Study on Performance Enhancement of Lithium-Oxygen Batteries

2018-02-08T00:00:00Z (GMT) by Chengji Zhang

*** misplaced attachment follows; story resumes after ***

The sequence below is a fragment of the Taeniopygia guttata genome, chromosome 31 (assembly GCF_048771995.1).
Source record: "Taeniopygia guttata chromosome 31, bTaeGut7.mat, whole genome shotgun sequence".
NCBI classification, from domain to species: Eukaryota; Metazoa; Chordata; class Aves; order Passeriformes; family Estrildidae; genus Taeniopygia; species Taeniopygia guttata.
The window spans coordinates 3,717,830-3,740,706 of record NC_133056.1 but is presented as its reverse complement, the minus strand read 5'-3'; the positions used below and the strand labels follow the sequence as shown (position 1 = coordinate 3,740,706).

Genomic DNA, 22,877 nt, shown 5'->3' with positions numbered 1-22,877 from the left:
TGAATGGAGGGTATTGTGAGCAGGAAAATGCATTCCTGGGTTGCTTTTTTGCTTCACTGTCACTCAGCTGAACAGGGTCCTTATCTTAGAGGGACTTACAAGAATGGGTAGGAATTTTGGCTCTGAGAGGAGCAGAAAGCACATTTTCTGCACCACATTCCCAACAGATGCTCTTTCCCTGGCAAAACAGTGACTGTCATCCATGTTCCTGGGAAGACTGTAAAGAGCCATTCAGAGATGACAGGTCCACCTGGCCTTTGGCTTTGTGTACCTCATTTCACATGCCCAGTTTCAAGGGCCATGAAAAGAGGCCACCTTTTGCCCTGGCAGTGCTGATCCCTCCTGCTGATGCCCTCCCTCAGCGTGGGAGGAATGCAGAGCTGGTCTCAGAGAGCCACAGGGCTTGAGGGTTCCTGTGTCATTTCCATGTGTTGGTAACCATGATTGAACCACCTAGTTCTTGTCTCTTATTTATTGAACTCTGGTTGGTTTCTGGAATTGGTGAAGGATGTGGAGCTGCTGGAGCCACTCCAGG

The electrification of transportation is well-recognized as alternative strategies to minimize the dependence on fossil fuels and eventually address the effects on Climate change. Among all strong candidate for the next generation energy storage technology, the lithium-air battery has attracted exclusively attention in terms of its high theoretical energy density, which is even comparable to gasoline combustion. And as a result, makes it promise for powering the fully battery powered Electric Vehicles (EVs). However, the high overpotential while redox reaction happens between charge and discharge is the enormous challenges obstructed the way to success. On the other hand, electrolyte and electrode decomposition was almost inevitable as the battery keeps cycling and eventually leads to cathode clogging which is in responsible for poor energy efficiency as well as limited cyclability after testing. In this research, in order to achieve highly desirable battery developments, we first introduce Ir3Li, a lithium intermetallic, as new catalyst material that helps stabilize the formation of LiO2, a meta-stable intermediate product instead of the commonly reported Li2O2 after discharge, and as a result mechanically reducing the energy barrier. In addition, the way to fabricate improved carbon black cathode and other performance perfection technique were also investigated. Different characterization techniques including SEM, Raman, and titration will be employed to investigate the morphology as well as the distribution of redox products. Along with battery cycling test, which helps better understand the two-step mechanism of the Li-Oxygen battery system. With the help of all these characterization and justification, an improved Li-O2 cell will be presented with an energy efficiency of 70% for more than 70 cycles with only moderate capacity loss. At the same time, the discharge products are believed to be Lithium superoxide as wanted instead of Lithium peroxide. As a result, the improved Li-O2 battery has been successfully explored that could keep running continuously for more than eight weeks.

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